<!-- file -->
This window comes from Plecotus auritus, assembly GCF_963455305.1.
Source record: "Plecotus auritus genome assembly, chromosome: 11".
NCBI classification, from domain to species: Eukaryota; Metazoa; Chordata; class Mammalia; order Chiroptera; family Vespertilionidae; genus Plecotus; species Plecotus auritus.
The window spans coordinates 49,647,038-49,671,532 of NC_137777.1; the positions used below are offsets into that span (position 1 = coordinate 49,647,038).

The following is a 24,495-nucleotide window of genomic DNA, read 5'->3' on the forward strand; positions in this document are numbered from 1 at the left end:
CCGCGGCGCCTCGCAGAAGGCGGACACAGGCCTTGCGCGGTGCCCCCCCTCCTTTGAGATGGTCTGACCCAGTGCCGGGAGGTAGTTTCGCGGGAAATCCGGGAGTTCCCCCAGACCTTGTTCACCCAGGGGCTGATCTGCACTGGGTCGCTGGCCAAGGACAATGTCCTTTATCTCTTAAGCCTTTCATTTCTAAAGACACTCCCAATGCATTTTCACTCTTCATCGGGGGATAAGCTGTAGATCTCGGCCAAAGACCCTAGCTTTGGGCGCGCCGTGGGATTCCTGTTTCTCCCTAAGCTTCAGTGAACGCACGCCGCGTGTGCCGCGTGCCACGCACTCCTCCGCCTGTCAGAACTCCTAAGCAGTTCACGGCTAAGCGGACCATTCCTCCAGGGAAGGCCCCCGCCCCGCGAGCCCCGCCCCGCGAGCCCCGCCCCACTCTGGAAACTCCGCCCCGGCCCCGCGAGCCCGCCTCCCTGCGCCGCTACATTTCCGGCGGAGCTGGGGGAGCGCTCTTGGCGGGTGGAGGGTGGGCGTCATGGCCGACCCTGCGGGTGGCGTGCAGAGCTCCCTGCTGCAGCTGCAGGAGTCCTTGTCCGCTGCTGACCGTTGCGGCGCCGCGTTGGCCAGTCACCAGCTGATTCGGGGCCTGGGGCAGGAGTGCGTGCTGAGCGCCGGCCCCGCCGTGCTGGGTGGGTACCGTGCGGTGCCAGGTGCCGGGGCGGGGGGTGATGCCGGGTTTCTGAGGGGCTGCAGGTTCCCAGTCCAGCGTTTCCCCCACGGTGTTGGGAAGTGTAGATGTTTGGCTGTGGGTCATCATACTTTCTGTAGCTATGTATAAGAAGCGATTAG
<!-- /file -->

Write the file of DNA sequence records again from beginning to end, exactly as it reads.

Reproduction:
This window comes from Plecotus auritus, assembly GCF_963455305.1.
Source record: "Plecotus auritus genome assembly, chromosome: 11".
NCBI classification, from domain to species: Eukaryota; Metazoa; Chordata; class Mammalia; order Chiroptera; family Vespertilionidae; genus Plecotus; species Plecotus auritus.
The window spans coordinates 49,647,038-49,671,532 of NC_137777.1; the positions used below are offsets into that span (position 1 = coordinate 49,647,038).

The following is a 24,495-nucleotide window of genomic DNA, read 5'->3' on the forward strand; positions in this document are numbered from 1 at the left end:
CCGCGGCGCCTCGCAGAAGGCGGACACAGGCCTTGCGCGGTGCCCCCCCTCCTTTGAGATGGTCTGACCCAGTGCCGGGAGGTAGTTTCGCGGGAAATCCGGGAGTTCCCCCAGACCTTGTTCACCCAGGGGCTGATCTGCACTGGGTCGCTGGCCAAGGACAATGTCCTTTATCTCTTAAGCCTTTCATTTCTAAAGACACTCCCAATGCATTTTCACTCTTCATCGGGGGATAAGCTGTAGATCTCGGCCAAAGACCCTAGCTTTGGGCGCGCCGTGGGATTCCTGTTTCTCCCTAAGCTTCAGTGAACGCACGCCGCGTGTGCCGCGTGCCACGCACTCCTCCGCCTGTCAGAACTCCTAAGCAGTTCACGGCTAAGCGGACCATTCCTCCAGGGAAGGCCCCCGCCCCGCGAGCCCCGCCCCGCGAGCCCCGCCCCACTCTGGAAACTCCGCCCCGGCCCCGCGAGCCCGCCTCCCTGCGCCGCTACATTTCCGGCGGAGCTGGGGGAGCGCTCTTGGCGGGTGGAGGGTGGGCGTCATGGCCGACCCTGCGGGTGGCGTGCAGAGCTCCCTGCTGCAGCTGCAGGAGTCCTTGTCCGCTGCTGACCGTTGCGGCGCCGCGTTGGCCAGTCACCAGCTGATTCGGGGCCTGGGGCAGGAGTGCGTGCTGAGCGCCGGCCCCGCCGTGCTGGGTGGGTACCGTGCGGTGCCAGGTGCCGGGGCGGGGGGTGATGCCGGGTTTCTGAGGGGCTGCAGGTTCCCAGTCCAGCGTTTCCCCCACGGTGTTGGGAAGTGTAGATGTTTGGCTGTGGGTCATCATACTTTCTGTAGCTATGTATAAGAAGCGATTAG